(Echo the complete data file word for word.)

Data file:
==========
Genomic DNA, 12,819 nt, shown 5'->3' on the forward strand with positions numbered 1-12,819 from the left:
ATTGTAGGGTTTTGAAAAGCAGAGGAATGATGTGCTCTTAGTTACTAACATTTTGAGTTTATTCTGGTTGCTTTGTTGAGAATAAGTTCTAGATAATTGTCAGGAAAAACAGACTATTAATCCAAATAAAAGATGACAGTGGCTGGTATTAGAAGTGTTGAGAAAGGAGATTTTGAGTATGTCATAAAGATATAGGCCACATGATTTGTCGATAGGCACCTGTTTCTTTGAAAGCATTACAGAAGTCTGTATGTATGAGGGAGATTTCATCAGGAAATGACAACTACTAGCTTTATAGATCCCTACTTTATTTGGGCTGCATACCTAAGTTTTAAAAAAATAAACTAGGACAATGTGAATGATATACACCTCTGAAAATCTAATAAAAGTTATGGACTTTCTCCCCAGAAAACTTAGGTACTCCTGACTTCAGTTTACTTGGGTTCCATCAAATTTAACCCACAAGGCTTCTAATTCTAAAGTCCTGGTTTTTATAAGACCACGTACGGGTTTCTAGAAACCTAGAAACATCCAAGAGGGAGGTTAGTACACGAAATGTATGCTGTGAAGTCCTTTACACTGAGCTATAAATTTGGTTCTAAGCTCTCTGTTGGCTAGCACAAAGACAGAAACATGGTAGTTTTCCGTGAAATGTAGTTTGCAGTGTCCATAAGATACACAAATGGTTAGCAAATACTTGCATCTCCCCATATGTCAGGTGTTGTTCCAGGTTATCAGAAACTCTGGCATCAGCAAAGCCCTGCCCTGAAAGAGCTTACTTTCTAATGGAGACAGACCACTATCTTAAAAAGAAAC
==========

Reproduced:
Genomic DNA, 12,819 nt, shown 5'->3' on the forward strand with positions numbered 1-12,819 from the left:
ATTGTAGGGTTTTGAAAAGCAGAGGAATGATGTGCTCTTAGTTACTAACATTTTGAGTTTATTCTGGTTGCTTTGTTGAGAATAAGTTCTAGATAATTGTCAGGAAAAACAGACTATTAATCCAAATAAAAGATGACAGTGGCTGGTATTAGAAGTGTTGAGAAAGGAGATTTTGAGTATGTCATAAAGATATAGGCCACATGATTTGTCGATAGGCACCTGTTTCTTTGAAAGCATTACAGAAGTCTGTATGTATGAGGGAGATTTCATCAGGAAATGACAACTACTAGCTTTATAGATCCCTACTTTATTTGGGCTGCATACCTAAGTTTTAAAAAAATAAACTAGGACAATGTGAATGATATACACCTCTGAAAATCTAATAAAAGTTATGGACTTTCTCCCCAGAAAACTTAGGTACTCCTGACTTCAGTTTACTTGGGTTCCATCAAATTTAACCCACAAGGCTTCTAATTCTAAAGTCCTGGTTTTTATAAGACCACGTACGGGTTTCTAGAAACCTAGAAACATCCAAGAGGGAGGTTAGTACACGAAATGTATGCTGTGAAGTCCTTTACACTGAGCTATAAATTTGGTTCTAAGCTCTCTGTTGGCTAGCACAAAGACAGAAACATGGTAGTTTTCCGTGAAATGTAGTTTGCAGTGTCCATAAGATACACAAATGGTTAGCAAATACTTGCATCTCCCCATATGTCAGGTGTTGTTCCAGGTTATCAGAAACTCTGGCATCAGCAAAGCCCTGCCCTGAAAGAGCTTACTTTCTAATGGAGACAGACCACTATCTTAAAAAGAAAC